Reserve bank leaves cash rate on hold as building approvals fall off a cliff

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THE Reserve Bank has kept the official cash rate on hold at 2 per cent amid growing concern about a slowdown in the Australian housing market.

The central bank last moved in May 2015, when it cut the official cash rate by 25 basis points to its historic low, and was widely expected to hold in its second meeting of the year.

RBA Governor Glenn Stevens said available information suggests that the expansion in the non-mining parts of the economy strengthened during 2015 despite the contraction in spending in mining investment.

This was reflected in improved labour market conditions. The pace of lending to businesses also picked up, he said in his statement.

Mr Stevens said continued low inflation would provide scope for further easing.

Although below trend, economic growth is still holding, with enough positives to outweigh the negatives, BIS Shrapnel head economist Richard Robinson told Finder.com.aus monthly survey.

Confidence rebounded in February, so consumers are not panicking, and households will continue to spend, albeit with modest growth.

But it comes as new data shows approvals for the construction of new homes fell 7.5 per cent in January, which was worse than market expectations of a three per cent fall.

AMP Capital chief economist Shane Oliver said it appeared to have been caused by exhaustion.

Normally building approvals roll over when interest rates start rising, Dr Oliver told news.com.au.

[While] there were some minor increases last year, really the reason is approvals reached record highs and developers realised it would cause indigestion in the market.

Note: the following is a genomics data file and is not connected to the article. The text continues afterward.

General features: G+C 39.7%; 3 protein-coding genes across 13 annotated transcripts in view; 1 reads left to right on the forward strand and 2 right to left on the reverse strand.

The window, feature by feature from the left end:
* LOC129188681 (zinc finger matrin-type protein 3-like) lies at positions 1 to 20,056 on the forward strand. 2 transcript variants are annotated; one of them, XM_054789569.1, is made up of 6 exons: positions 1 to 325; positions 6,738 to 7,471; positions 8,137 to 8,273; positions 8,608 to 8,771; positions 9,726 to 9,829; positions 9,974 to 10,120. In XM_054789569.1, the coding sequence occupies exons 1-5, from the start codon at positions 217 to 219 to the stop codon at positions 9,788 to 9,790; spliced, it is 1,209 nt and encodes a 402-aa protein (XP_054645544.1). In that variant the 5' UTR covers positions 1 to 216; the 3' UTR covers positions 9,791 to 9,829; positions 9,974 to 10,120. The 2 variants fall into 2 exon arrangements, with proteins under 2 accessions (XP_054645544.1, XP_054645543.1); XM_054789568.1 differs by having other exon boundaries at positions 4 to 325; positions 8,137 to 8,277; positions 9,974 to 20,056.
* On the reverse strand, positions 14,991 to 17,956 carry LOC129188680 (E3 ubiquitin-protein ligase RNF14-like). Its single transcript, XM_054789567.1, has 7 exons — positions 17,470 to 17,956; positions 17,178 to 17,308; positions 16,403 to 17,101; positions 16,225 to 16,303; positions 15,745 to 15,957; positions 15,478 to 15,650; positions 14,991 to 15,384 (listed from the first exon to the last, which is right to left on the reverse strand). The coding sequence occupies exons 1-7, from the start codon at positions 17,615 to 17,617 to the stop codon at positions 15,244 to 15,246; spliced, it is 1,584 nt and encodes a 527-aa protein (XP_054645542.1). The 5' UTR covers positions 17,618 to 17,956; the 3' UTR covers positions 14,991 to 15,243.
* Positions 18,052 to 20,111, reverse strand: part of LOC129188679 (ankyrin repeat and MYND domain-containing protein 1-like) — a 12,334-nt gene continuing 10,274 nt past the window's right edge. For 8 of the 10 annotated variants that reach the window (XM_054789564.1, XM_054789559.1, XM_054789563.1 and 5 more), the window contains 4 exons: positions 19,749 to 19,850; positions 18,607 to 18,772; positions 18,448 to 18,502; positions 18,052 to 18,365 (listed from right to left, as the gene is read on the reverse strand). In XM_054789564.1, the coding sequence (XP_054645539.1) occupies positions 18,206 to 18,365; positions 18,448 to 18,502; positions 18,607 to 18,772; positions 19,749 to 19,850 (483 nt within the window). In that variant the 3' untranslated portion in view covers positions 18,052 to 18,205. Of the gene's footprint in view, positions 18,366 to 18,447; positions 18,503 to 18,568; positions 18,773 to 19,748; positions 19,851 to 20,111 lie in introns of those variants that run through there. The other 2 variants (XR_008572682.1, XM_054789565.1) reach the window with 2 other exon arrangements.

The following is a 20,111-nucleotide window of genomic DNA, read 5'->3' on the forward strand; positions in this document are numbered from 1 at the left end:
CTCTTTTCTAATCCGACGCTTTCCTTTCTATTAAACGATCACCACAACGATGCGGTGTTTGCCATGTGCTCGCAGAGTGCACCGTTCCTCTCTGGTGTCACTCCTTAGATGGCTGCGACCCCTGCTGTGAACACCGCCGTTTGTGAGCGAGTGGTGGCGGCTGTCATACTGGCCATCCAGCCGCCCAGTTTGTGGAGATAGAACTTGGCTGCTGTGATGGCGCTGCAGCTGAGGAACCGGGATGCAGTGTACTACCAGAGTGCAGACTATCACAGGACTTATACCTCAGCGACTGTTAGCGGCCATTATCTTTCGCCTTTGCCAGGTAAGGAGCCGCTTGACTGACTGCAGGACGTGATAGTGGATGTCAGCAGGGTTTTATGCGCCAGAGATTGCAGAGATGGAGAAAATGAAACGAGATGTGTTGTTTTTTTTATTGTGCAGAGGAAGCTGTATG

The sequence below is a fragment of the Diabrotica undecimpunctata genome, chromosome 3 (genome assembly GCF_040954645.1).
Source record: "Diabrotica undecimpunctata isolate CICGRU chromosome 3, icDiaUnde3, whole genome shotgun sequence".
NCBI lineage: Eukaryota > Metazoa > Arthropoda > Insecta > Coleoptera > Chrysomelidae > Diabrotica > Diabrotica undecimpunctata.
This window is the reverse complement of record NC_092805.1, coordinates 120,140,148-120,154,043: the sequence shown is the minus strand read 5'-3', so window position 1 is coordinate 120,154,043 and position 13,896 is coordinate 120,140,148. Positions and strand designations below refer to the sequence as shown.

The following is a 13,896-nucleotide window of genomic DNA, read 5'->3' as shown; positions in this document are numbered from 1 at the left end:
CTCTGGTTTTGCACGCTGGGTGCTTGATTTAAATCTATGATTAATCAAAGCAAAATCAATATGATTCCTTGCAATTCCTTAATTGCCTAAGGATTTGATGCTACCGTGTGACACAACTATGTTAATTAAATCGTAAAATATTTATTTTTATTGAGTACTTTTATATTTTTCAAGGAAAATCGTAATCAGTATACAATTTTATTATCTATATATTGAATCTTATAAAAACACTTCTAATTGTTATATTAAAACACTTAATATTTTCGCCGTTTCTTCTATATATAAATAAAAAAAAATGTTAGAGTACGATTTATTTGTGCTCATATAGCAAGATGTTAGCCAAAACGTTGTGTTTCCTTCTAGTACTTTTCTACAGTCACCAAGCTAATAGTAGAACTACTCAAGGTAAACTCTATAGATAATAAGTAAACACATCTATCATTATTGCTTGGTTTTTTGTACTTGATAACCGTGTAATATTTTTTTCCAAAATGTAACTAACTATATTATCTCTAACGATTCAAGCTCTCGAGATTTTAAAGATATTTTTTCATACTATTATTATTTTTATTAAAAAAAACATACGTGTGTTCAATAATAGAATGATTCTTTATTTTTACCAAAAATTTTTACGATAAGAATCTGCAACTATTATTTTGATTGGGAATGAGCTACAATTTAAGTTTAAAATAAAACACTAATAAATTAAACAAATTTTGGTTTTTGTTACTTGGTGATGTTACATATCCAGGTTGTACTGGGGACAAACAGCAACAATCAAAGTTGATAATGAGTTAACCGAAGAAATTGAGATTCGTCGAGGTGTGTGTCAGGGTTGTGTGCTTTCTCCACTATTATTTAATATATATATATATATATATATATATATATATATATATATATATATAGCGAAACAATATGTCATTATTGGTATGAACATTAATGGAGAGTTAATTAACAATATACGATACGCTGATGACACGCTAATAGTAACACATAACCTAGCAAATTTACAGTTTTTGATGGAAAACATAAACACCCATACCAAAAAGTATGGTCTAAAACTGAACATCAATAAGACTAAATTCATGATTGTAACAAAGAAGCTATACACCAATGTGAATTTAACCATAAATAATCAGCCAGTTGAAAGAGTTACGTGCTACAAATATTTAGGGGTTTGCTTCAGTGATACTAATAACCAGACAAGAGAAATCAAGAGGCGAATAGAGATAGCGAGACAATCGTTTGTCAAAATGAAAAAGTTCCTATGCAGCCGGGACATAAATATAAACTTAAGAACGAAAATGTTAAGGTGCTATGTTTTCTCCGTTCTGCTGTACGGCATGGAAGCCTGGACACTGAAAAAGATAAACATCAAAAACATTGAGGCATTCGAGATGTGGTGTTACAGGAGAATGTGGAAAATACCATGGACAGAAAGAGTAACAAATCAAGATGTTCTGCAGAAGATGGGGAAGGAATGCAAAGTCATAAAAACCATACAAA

With mining investment still with another year or two to fall off, and the coming slowdown in the housing market, the overall drag on the economy would likely push the RBA to cut rates further by midyear, Dr Oliver predicts.

But while the Australian market is probably around 30 per cent overvalued, talk of a looming housing crash is overblown, he argues.

Using words like bubble and Ponzi, that sort of headline-grabbing stuff does that well, but its nothing new. House prices have been overvalued now relative to income and rents for the last 10 to 15 years.

A crash would require a trigger, such as a strong spike in interest rates or unemployment, enough to cause mass defaults and forced selling, according to Matthew Tiller, head of research at LJ Hooker.

In the short term it doesnt look like that kind of event will occur, he said.

Last month, three lenders Yellow Brick Road, Bankwest and Australian Unity quietly hiked their variable rates while the cash rate paused.

Some lenders have a tendency to keep their rate hikes quiet, said Bessie Hassan, spokeswoman for comparison website Finder.com.au.

With the uncertainty in the market, its really important that homeowners dont become complacent about their mortgages and therefore miss any important news that may impact their finances.

Australians should be cautious experts are divided about what lenders will do next. While we dont expect a dramatic upswing in rates, they can turn very quickly and catch borrowers by surprise.